"I love you, I
don't," as the English version of this film is called, was also the title of a song recorded by director Serge Gainsbourg
and his then-girlfriend Brigitte Bardot. Later, he re-recorded it with his new
girlfriend, Jane Birkin, and it became a runaway best seller,
selling six million copies worldwide, despite being banned by the
song was thought to include references to anal sex, and was erotic
enough to piss off the pope, and censors in many countries. It was
obviously the inspiration for the film script.
A gay garbage truck
driver (Joe Dallessandro) and his boyfriend stop at a truck stop,
and he is instantly attracted to Johnny (Jane Birkin) the waitress,
who looks almost like a boy. When asked about her name, she answers
that it is because she has no tits or big butt. She works for a
creep, and the truck stop is remote, so she is lonely and love-starved.
Joe begins pursuing her, but his boyfriend is insanely jealous, and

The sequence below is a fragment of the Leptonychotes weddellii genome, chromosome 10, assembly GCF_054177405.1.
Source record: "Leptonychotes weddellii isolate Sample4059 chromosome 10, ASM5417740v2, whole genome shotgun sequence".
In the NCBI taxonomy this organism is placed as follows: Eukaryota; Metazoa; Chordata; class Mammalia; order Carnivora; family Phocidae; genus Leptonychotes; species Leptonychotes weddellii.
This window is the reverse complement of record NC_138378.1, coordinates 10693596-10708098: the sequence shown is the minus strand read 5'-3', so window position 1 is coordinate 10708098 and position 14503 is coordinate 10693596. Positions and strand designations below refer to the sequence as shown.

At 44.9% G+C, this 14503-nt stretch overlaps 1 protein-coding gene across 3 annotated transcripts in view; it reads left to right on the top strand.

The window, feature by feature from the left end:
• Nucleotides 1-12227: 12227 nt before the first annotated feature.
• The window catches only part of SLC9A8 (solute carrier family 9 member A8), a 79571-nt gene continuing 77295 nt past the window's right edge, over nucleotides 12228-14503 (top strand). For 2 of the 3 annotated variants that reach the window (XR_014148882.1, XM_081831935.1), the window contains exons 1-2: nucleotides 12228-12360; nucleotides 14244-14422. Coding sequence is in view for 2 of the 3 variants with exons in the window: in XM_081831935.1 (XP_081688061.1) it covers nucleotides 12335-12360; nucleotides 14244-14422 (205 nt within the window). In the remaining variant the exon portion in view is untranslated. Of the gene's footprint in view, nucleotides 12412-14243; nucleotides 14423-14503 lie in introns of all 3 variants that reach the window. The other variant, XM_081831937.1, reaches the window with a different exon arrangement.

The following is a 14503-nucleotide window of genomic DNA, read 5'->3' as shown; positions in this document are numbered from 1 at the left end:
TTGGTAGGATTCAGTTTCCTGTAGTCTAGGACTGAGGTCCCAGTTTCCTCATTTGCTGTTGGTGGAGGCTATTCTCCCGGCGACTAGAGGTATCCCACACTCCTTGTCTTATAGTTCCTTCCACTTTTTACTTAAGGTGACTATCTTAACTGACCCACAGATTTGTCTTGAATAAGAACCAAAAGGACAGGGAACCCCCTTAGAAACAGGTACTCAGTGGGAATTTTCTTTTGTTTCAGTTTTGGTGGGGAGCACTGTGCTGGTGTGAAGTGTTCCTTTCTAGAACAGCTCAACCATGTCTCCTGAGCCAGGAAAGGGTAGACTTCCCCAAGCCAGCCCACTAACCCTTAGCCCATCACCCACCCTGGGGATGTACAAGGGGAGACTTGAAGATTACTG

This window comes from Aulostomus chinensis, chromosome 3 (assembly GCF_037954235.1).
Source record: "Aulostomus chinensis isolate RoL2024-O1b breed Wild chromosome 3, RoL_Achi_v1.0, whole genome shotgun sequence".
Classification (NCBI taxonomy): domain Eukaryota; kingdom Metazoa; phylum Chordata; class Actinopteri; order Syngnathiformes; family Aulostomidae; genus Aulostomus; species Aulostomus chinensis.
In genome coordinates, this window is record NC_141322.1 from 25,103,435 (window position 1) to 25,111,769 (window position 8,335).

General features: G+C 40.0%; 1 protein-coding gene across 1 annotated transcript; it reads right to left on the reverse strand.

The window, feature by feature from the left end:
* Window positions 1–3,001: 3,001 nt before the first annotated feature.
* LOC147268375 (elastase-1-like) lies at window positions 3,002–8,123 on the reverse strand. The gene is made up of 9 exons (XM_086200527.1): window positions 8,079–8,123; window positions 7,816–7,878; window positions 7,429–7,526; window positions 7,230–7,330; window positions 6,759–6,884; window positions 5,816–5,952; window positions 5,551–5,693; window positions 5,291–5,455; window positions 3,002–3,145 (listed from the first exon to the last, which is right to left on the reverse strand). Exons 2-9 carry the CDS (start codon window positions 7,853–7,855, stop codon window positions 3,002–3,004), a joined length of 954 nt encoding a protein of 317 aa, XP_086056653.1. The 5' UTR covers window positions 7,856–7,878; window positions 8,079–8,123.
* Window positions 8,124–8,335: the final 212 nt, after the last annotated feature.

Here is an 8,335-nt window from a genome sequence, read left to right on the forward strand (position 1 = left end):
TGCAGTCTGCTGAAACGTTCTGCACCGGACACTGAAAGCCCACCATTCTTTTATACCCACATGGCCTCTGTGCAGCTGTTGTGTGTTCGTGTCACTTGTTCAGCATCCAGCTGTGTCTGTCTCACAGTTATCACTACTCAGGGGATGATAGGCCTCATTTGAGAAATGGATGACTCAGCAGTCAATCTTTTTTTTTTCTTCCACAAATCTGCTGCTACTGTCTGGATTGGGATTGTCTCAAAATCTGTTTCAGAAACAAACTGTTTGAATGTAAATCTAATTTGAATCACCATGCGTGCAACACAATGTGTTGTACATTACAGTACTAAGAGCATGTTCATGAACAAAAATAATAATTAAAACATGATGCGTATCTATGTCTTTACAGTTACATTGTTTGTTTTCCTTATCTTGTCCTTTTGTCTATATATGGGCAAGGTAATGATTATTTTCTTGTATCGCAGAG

Jane's boss warns her that her new beau is gay.
Since the film is French, the cast naturally includes Gerard
Depardieu. To give you an idea how omnipresent Depardieu is in
French cinema, he has 141 credits, 9 in production for this year,
and already has one in preproduction for next year. This time,
sees Joe's boyfriend, and says that he knows the guy wants him to
fuck him up the ass, but he has sent too many boys to the hospital that
way, and now prefers his horse.
Not unexpectedly, Joe and Jane develop additional relationship
problems. Joe can't bear the thought of vaginal sex, and his early
attempts at anal sex are so painful to her that she ends up screaming and
gets them thrown out of hotels. They finally consummate their mutual
attraction in the back of his dump truck. Just when you think we are
heading for a happy ending, things go wrong.
This is not an easy film to categorize, but I guess it is a love
story centered around Jane Birkin's boyish figure. Jane and the cast
engage in plenty of sex, nudity, and raunchy talk, and Birkin's
husband admits he had some trouble with jealousy directing her in
this film. It is an easy watch even with the subtitles, as it
is not heavily dialogue based, and everyone in the cast can act. The
lighting and camera work ranges from very good to outstanding, and
the story is certainly not the same old Hollywood formula.